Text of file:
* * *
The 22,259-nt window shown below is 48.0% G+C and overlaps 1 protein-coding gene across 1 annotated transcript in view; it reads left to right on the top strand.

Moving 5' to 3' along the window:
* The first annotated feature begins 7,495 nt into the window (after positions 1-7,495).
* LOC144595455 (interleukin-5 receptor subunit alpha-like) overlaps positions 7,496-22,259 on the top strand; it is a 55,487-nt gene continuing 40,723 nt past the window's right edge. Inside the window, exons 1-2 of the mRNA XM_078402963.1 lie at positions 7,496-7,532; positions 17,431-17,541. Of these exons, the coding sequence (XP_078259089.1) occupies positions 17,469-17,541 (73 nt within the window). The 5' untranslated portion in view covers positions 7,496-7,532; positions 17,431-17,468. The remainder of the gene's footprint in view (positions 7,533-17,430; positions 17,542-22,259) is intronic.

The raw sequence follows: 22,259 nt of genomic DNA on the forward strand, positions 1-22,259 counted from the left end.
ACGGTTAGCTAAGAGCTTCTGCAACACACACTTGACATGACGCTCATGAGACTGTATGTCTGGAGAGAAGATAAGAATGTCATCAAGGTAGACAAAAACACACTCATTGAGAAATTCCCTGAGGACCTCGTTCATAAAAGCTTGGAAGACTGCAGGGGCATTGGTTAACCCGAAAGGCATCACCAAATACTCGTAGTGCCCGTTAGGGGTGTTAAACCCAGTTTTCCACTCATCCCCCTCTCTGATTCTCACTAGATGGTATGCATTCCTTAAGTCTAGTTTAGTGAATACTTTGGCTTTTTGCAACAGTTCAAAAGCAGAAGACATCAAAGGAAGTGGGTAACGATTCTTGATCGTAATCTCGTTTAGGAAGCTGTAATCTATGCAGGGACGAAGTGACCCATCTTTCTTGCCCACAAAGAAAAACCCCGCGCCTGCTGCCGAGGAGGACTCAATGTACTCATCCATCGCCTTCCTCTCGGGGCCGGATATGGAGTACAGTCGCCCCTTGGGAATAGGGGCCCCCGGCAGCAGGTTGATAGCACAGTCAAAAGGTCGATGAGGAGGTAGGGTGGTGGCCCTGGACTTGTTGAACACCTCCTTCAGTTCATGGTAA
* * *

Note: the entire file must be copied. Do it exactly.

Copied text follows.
The 22,259-nt window shown below is 48.0% G+C and overlaps 1 protein-coding gene across 1 annotated transcript in view; it reads left to right on the top strand.

Moving 5' to 3' along the window:
* The first annotated feature begins 7,495 nt into the window (after positions 1-7,495).
* LOC144595455 (interleukin-5 receptor subunit alpha-like) overlaps positions 7,496-22,259 on the top strand; it is a 55,487-nt gene continuing 40,723 nt past the window's right edge. Inside the window, exons 1-2 of the mRNA XM_078402963.1 lie at positions 7,496-7,532; positions 17,431-17,541. Of these exons, the coding sequence (XP_078259089.1) occupies positions 17,469-17,541 (73 nt within the window). The 5' untranslated portion in view covers positions 7,496-7,532; positions 17,431-17,468. The remainder of the gene's footprint in view (positions 7,533-17,430; positions 17,542-22,259) is intronic.

The raw sequence follows: 22,259 nt of genomic DNA on the forward strand, positions 1-22,259 counted from the left end.
ACGGTTAGCTAAGAGCTTCTGCAACACACACTTGACATGACGCTCATGAGACTGTATGTCTGGAGAGAAGATAAGAATGTCATCAAGGTAGACAAAAACACACTCATTGAGAAATTCCCTGAGGACCTCGTTCATAAAAGCTTGGAAGACTGCAGGGGCATTGGTTAACCCGAAAGGCATCACCAAATACTCGTAGTGCCCGTTAGGGGTGTTAAACCCAGTTTTCCACTCATCCCCCTCTCTGATTCTCACTAGATGGTATGCATTCCTTAAGTCTAGTTTAGTGAATACTTTGGCTTTTTGCAACAGTTCAAAAGCAGAAGACATCAAAGGAAGTGGGTAACGATTCTTGATCGTAATCTCGTTTAGGAAGCTGTAATCTATGCAGGGACGAAGTGACCCATCTTTCTTGCCCACAAAGAAAAACCCCGCGCCTGCTGCCGAGGAGGACTCAATGTACTCATCCATCGCCTTCCTCTCGGGGCCGGATATGGAGTACAGTCGCCCCTTGGGAATAGGGGCCCCCGGCAGCAGGTTGATAGCACAGTCAAAAGGTCGATGAGGAGGTAGGGTGGTGGCCCTGGACTTGTTGAACACCTCCTTCAGTTCATGGTAA